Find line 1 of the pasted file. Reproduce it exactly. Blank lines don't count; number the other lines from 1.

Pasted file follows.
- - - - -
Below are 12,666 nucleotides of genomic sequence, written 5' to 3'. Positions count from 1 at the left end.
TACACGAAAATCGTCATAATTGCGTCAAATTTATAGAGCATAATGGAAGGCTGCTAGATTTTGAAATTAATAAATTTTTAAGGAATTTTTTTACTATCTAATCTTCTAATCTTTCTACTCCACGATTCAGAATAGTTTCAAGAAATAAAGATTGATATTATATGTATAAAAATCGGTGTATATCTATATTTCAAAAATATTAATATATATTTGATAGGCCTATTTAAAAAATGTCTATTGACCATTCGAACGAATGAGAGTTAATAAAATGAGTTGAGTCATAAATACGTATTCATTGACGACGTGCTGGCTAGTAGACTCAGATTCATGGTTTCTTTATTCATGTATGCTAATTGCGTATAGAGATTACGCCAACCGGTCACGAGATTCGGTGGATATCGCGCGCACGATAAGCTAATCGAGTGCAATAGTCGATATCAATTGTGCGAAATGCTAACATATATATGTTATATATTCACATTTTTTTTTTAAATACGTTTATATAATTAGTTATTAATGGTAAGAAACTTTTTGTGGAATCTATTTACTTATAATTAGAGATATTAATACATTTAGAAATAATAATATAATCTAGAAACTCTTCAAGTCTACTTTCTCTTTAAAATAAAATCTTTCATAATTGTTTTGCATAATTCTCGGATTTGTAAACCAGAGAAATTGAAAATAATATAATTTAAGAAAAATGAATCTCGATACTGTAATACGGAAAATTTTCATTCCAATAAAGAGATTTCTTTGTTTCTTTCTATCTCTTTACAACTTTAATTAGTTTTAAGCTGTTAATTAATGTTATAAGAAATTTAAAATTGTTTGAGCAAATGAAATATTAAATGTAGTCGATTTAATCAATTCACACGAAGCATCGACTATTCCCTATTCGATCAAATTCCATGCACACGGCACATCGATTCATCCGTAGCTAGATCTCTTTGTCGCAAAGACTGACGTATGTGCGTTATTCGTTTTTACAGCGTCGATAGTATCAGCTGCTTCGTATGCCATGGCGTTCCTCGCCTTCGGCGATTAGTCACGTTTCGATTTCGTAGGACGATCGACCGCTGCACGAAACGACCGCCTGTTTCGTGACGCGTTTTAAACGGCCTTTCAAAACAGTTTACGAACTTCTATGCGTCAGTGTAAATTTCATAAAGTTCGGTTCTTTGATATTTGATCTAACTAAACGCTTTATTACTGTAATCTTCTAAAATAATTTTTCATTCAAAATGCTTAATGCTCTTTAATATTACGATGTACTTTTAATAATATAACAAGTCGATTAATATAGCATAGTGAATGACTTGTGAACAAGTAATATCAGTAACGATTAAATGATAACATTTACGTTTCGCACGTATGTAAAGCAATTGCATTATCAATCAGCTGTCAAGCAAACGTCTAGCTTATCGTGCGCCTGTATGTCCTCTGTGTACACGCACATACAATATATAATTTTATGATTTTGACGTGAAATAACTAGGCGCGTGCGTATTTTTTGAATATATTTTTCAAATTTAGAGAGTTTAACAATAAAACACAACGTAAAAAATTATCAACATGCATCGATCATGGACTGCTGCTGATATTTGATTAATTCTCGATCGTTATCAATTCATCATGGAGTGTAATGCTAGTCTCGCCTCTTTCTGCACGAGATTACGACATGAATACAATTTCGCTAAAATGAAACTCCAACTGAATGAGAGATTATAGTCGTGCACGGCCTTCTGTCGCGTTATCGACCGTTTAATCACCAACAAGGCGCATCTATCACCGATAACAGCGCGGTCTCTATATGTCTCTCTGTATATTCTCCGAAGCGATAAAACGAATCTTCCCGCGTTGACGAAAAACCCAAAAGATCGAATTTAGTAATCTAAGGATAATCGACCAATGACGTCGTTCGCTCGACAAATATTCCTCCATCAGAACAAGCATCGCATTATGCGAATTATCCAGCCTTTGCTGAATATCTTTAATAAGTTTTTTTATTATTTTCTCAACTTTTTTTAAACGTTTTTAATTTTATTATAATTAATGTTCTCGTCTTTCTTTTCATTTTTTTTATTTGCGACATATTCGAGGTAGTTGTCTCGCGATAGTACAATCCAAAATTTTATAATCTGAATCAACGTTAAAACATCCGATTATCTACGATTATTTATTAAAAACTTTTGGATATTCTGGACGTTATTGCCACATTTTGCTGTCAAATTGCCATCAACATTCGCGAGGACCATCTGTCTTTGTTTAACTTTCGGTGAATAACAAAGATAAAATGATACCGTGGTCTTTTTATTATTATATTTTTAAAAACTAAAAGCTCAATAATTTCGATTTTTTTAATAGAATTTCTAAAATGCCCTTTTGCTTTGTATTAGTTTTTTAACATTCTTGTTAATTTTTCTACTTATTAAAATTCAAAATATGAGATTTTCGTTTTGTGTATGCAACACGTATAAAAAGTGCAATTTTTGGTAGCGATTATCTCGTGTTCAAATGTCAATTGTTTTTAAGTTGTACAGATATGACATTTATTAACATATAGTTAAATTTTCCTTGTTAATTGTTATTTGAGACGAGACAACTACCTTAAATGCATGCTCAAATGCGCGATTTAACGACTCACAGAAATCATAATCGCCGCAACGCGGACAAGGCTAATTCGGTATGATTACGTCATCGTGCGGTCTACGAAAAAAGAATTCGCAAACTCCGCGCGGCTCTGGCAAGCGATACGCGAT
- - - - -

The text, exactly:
Below are 12,666 nucleotides of genomic sequence, written 5' to 3'. Positions count from 1 at the left end.